This post is a professional/intellectual counterpart to this reflection. It’s been deeply therapeutic to write these after an exhausting year and it affirms why I’ve kept a personal blog over the last 12 years.
Here’s an extract from chapter 7 of Platform and Agency: Becoming Who We Are In A Digital World which conveys the basic orientation of the book. I’m interested in how the parameters of existential questions are being retuned by these socio-technical and political economic transformations:
These powerful visions of socio-technical change have littered the analytical landscape with conceptual detritus which too easily lingers on in otherwise sophisticated discussions. Given we are now working amidst “the wreckage of techno-progressive orthodoxy”, to use Carr’s (2018) memorable phrase, it can be helpful to understand a little more about the genealogies of these orientations towards the technological. Turner (2006) traces the origins of contemporary techno-utopianism to a strand within the American counterculture which came to see technology as a counter-cultural force with the potential to establish a more authentic mode of existence freed from the stultifying realities of post-war bureaucracies. What were once the emblems of the military industrial complex came to be cast as the disruptive forces which could overturn it, reflecting a transition from a limited number of supercomputers sited within corporate, government and academic compounds to individualised microcomputers orientated towards networked interaction. He credits a hugely influential network of San Francisco Bay area technologists, entrepreneurs and journalists with crafting a radical vision of digital technologies at the intersection between San Francisco’s bohemian culture and the emerging Silicon Valley economic hub.
Their sense of the revolutionary potential of technological change gifted the world a questionable orthodoxy which imagines these developments would overturn existing hierarchies. John Perry Barlow’s infamous attack on “weary giants of flesh and steel” imagined an independent ‘cyberspace’ which could be roamed freely with individuals unmarked by the injustices and inequalities of the physical world. It was imagined that ‘virtual worlds’ constituted places for development which had yet to be spoiled by the corrupting influence of post-war capitalism, offering an opportunity to build a new society untouched by the sins of the twentieth century. Even if these portentous statements of techno-utopianism rapidly appeared dated, the underlying orientation had a wider cultural salience which persisted long after Barlow’s sense of ‘cyberspace’ had faded from public discourse. As Boyd (2017) points out, “A decade ago, academics that I adore were celebrating participatory culture as emancipatory, noting that technology allowed people to engage with culture in unprecedented ways” while “Radical leftists were celebrating the possibilities of decentralized technologies as a form of resisting corporate power”. What unites these positions is an expectation that digital networks would disempower the gatekeepers who hovered over late twentieth century capitalism like hungry predators, trading access to scarce networked goods (visibility, recognition, reach) to cement their socioeconomic role. Far from the disintermediation which was promised, the role of digital technology in contemporary capitalism has involved platform intermediaries operating at a planetary scale being violently inserted into all aspects of social life, taking activities which were once locally bound and instead mediating through distant firms with a rapacious hunger for rapid growth necessitated by the impatience of the capital flows they have drawn upon to fund often unprofitable activities.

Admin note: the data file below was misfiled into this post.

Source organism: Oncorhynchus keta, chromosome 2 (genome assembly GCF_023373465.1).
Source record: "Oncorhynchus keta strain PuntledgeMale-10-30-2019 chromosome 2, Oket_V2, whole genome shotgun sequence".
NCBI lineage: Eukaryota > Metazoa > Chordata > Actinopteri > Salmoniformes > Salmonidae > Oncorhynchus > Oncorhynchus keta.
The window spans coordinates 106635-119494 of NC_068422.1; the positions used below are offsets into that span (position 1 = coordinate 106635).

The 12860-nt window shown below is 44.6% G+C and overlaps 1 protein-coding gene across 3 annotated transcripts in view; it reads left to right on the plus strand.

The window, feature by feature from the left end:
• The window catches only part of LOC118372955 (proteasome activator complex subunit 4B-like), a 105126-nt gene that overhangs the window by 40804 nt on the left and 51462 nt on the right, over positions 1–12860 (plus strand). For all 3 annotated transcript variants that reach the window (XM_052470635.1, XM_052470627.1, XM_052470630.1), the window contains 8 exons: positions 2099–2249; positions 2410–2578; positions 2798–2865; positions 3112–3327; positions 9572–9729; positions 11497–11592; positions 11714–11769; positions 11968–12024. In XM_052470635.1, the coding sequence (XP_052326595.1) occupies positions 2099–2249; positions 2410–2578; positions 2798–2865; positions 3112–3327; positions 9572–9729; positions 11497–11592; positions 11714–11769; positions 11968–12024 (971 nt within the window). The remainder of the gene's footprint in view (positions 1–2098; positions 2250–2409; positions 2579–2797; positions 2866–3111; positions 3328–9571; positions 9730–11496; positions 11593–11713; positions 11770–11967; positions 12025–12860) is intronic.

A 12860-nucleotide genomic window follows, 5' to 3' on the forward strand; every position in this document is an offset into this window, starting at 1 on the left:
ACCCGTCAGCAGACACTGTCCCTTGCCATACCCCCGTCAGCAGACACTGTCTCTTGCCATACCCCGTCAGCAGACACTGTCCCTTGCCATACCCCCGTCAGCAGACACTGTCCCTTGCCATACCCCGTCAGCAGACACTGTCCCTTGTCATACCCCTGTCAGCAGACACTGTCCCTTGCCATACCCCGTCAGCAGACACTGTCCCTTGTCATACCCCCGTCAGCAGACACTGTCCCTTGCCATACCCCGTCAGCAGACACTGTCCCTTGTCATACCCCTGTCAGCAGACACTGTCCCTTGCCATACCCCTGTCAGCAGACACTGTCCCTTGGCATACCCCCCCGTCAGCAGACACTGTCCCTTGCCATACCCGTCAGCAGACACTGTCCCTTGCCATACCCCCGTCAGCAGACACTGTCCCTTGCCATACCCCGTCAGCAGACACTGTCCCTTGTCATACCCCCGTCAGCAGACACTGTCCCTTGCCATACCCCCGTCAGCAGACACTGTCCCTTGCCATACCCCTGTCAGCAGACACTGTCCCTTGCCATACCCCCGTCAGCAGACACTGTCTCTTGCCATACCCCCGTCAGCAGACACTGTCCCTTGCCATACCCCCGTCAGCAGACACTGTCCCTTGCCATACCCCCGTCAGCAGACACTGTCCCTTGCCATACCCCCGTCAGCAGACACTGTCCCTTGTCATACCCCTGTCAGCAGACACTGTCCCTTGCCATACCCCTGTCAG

There is an obvious role for social theory in making sense of this mismatch between what we were promised and what we have been left with. This would seem to involve critique in the relatively traditional sense of unveiling the ideological screen of disintermediation in order to reveal what underlies it: “a connective world where platforms have penetrated to the heart of societies – affecting institutions, economic transactions, and social and cultural practices – hence forcing governments and states to adjust their legal and democratic structures” (Van Dijck, pole and De Wall 2018: 2). Couldry (2020) draws attention to the near hegemonic status of Actor Network Theory (ANT) within critical treatments of digital technology, suggesting that it has played an important role in “radically free[ing] up our descriptive language so that we appreciate fully the actual plurality of the world”. It has supported a much greater empirical sensitivity towards, as well as theoretical curiosity about, the entanglements of social and technical elements which are increasingly transforming the character of social life. However it does so at the cost of decentering the distinctive position of the human within these assemblages, depriving us of a normative foundation for critique and a crucial node through which the social power of platform firms operates. While my engagement with the broader macro-sociological questions raised by Couldry (2014, 2016, 2020) is relatively limited, this book works towards a similar goal insofar as that it is orientated towards recovering the perspective of the human being entangled in platform infrastructures in order to critique the nascent social order rapidly consolidating around us (Zuboff 2018).